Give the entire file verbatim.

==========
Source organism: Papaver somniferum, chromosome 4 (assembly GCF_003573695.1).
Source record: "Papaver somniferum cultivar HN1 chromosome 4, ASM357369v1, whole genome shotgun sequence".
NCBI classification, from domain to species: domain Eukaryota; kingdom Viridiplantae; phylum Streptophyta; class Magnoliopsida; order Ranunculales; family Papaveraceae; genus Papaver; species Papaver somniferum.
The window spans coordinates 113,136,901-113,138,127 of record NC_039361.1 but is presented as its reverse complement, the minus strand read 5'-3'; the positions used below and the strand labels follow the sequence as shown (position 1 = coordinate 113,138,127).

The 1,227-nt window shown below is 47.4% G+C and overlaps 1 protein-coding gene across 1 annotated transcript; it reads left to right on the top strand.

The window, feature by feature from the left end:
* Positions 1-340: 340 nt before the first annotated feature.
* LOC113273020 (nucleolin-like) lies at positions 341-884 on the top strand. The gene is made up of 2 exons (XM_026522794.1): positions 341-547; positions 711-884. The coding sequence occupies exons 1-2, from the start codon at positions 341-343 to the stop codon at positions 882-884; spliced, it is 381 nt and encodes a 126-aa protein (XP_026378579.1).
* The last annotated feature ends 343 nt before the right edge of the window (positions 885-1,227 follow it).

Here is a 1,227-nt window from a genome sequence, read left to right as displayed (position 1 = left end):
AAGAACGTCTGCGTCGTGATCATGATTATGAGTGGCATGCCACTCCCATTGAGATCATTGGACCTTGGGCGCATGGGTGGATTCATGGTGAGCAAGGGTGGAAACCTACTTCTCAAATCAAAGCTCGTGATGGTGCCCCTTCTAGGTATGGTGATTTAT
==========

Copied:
Source organism: Papaver somniferum, chromosome 4 (assembly GCF_003573695.1).
Source record: "Papaver somniferum cultivar HN1 chromosome 4, ASM357369v1, whole genome shotgun sequence".
NCBI classification, from domain to species: domain Eukaryota; kingdom Viridiplantae; phylum Streptophyta; class Magnoliopsida; order Ranunculales; family Papaveraceae; genus Papaver; species Papaver somniferum.
The window spans coordinates 113,136,901-113,138,127 of record NC_039361.1 but is presented as its reverse complement, the minus strand read 5'-3'; the positions used below and the strand labels follow the sequence as shown (position 1 = coordinate 113,138,127).

The 1,227-nt window shown below is 47.4% G+C and overlaps 1 protein-coding gene across 1 annotated transcript; it reads left to right on the top strand.

The window, feature by feature from the left end:
* Positions 1-340: 340 nt before the first annotated feature.
* LOC113273020 (nucleolin-like) lies at positions 341-884 on the top strand. The gene is made up of 2 exons (XM_026522794.1): positions 341-547; positions 711-884. The coding sequence occupies exons 1-2, from the start codon at positions 341-343 to the stop codon at positions 882-884; spliced, it is 381 nt and encodes a 126-aa protein (XP_026378579.1).
* The last annotated feature ends 343 nt before the right edge of the window (positions 885-1,227 follow it).

Here is a 1,227-nt window from a genome sequence, read left to right as displayed (position 1 = left end):
AAGAACGTCTGCGTCGTGATCATGATTATGAGTGGCATGCCACTCCCATTGAGATCATTGGACCTTGGGCGCATGGGTGGATTCATGGTGAGCAAGGGTGGAAACCTACTTCTCAAATCAAAGCTCGTGATGGTGCCCCTTCTAGGTATGGTGATTTAT